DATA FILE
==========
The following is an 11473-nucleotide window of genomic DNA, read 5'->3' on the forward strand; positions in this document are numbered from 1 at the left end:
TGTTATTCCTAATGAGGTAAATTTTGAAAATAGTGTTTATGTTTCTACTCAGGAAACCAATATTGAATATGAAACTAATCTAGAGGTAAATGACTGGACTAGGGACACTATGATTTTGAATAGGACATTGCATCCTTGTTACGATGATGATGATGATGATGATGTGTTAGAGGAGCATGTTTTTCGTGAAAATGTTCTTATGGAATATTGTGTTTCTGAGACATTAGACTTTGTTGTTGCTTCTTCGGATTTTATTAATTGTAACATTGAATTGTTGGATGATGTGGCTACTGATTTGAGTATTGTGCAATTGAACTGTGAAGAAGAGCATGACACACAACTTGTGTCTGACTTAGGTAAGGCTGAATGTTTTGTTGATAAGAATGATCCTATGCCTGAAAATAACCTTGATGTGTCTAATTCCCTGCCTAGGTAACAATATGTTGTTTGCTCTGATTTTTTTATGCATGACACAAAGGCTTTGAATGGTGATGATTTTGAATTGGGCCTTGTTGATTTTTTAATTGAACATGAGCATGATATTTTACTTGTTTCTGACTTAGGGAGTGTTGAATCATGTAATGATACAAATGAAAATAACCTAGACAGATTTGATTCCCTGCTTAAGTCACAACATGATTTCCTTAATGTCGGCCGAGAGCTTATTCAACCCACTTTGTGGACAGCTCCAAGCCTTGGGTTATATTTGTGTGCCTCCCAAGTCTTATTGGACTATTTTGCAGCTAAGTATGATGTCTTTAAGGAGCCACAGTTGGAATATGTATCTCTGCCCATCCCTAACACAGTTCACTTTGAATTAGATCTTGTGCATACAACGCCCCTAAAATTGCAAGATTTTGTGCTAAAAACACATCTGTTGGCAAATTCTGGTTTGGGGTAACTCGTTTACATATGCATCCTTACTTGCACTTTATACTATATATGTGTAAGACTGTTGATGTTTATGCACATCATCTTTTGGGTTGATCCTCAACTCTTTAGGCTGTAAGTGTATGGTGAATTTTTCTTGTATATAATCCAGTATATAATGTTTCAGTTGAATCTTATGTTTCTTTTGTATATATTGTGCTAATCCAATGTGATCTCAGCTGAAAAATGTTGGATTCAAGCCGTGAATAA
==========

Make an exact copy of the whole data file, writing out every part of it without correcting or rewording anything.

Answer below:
The following is an 11473-nucleotide window of genomic DNA, read 5'->3' on the forward strand; positions in this document are numbered from 1 at the left end:
TGTTATTCCTAATGAGGTAAATTTTGAAAATAGTGTTTATGTTTCTACTCAGGAAACCAATATTGAATATGAAACTAATCTAGAGGTAAATGACTGGACTAGGGACACTATGATTTTGAATAGGACATTGCATCCTTGTTACGATGATGATGATGATGATGATGTGTTAGAGGAGCATGTTTTTCGTGAAAATGTTCTTATGGAATATTGTGTTTCTGAGACATTAGACTTTGTTGTTGCTTCTTCGGATTTTATTAATTGTAACATTGAATTGTTGGATGATGTGGCTACTGATTTGAGTATTGTGCAATTGAACTGTGAAGAAGAGCATGACACACAACTTGTGTCTGACTTAGGTAAGGCTGAATGTTTTGTTGATAAGAATGATCCTATGCCTGAAAATAACCTTGATGTGTCTAATTCCCTGCCTAGGTAACAATATGTTGTTTGCTCTGATTTTTTTATGCATGACACAAAGGCTTTGAATGGTGATGATTTTGAATTGGGCCTTGTTGATTTTTTAATTGAACATGAGCATGATATTTTACTTGTTTCTGACTTAGGGAGTGTTGAATCATGTAATGATACAAATGAAAATAACCTAGACAGATTTGATTCCCTGCTTAAGTCACAACATGATTTCCTTAATGTCGGCCGAGAGCTTATTCAACCCACTTTGTGGACAGCTCCAAGCCTTGGGTTATATTTGTGTGCCTCCCAAGTCTTATTGGACTATTTTGCAGCTAAGTATGATGTCTTTAAGGAGCCACAGTTGGAATATGTATCTCTGCCCATCCCTAACACAGTTCACTTTGAATTAGATCTTGTGCATACAACGCCCCTAAAATTGCAAGATTTTGTGCTAAAAACACATCTGTTGGCAAATTCTGGTTTGGGGTAACTCGTTTACATATGCATCCTTACTTGCACTTTATACTATATATGTGTAAGACTGTTGATGTTTATGCACATCATCTTTTGGGTTGATCCTCAACTCTTTAGGCTGTAAGTGTATGGTGAATTTTTCTTGTATATAATCCAGTATATAATGTTTCAGTTGAATCTTATGTTTCTTTTGTATATATTGTGCTAATCCAATGTGATCTCAGCTGAAAAATGTTGGATTCAAGCCGTGAATAA